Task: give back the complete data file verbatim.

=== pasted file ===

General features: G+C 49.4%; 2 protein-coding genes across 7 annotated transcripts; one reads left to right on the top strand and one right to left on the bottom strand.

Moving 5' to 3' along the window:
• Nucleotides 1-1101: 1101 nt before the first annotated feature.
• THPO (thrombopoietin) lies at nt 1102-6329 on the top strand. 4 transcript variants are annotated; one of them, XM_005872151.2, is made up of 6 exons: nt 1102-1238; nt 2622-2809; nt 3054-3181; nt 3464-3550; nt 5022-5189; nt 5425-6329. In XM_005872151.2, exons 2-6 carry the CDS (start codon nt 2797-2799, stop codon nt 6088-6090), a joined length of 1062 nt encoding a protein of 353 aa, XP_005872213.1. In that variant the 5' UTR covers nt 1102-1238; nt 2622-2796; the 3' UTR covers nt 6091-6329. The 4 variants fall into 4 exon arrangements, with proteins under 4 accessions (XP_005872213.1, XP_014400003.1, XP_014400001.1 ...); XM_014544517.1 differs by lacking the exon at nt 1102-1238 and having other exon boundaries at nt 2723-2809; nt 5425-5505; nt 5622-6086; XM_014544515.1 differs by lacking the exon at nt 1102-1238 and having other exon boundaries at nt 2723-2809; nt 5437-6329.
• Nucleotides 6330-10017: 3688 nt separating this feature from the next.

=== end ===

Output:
General features: G+C 49.4%; 2 protein-coding genes across 7 annotated transcripts; one reads left to right on the top strand and one right to left on the bottom strand.

Moving 5' to 3' along the window:
• Nucleotides 1-1101: 1101 nt before the first annotated feature.
• THPO (thrombopoietin) lies at nt 1102-6329 on the top strand. 4 transcript variants are annotated; one of them, XM_005872151.2, is made up of 6 exons: nt 1102-1238; nt 2622-2809; nt 3054-3181; nt 3464-3550; nt 5022-5189; nt 5425-6329. In XM_005872151.2, exons 2-6 carry the CDS (start codon nt 2797-2799, stop codon nt 6088-6090), a joined length of 1062 nt encoding a protein of 353 aa, XP_005872213.1. In that variant the 5' UTR covers nt 1102-1238; nt 2622-2796; the 3' UTR covers nt 6091-6329. The 4 variants fall into 4 exon arrangements, with proteins under 4 accessions (XP_005872213.1, XP_014400003.1, XP_014400001.1 ...); XM_014544517.1 differs by lacking the exon at nt 1102-1238 and having other exon boundaries at nt 2723-2809; nt 5425-5505; nt 5622-6086; XM_014544515.1 differs by lacking the exon at nt 1102-1238 and having other exon boundaries at nt 2723-2809; nt 5437-6329.
• Nucleotides 6330-10017: 3688 nt separating this feature from the next.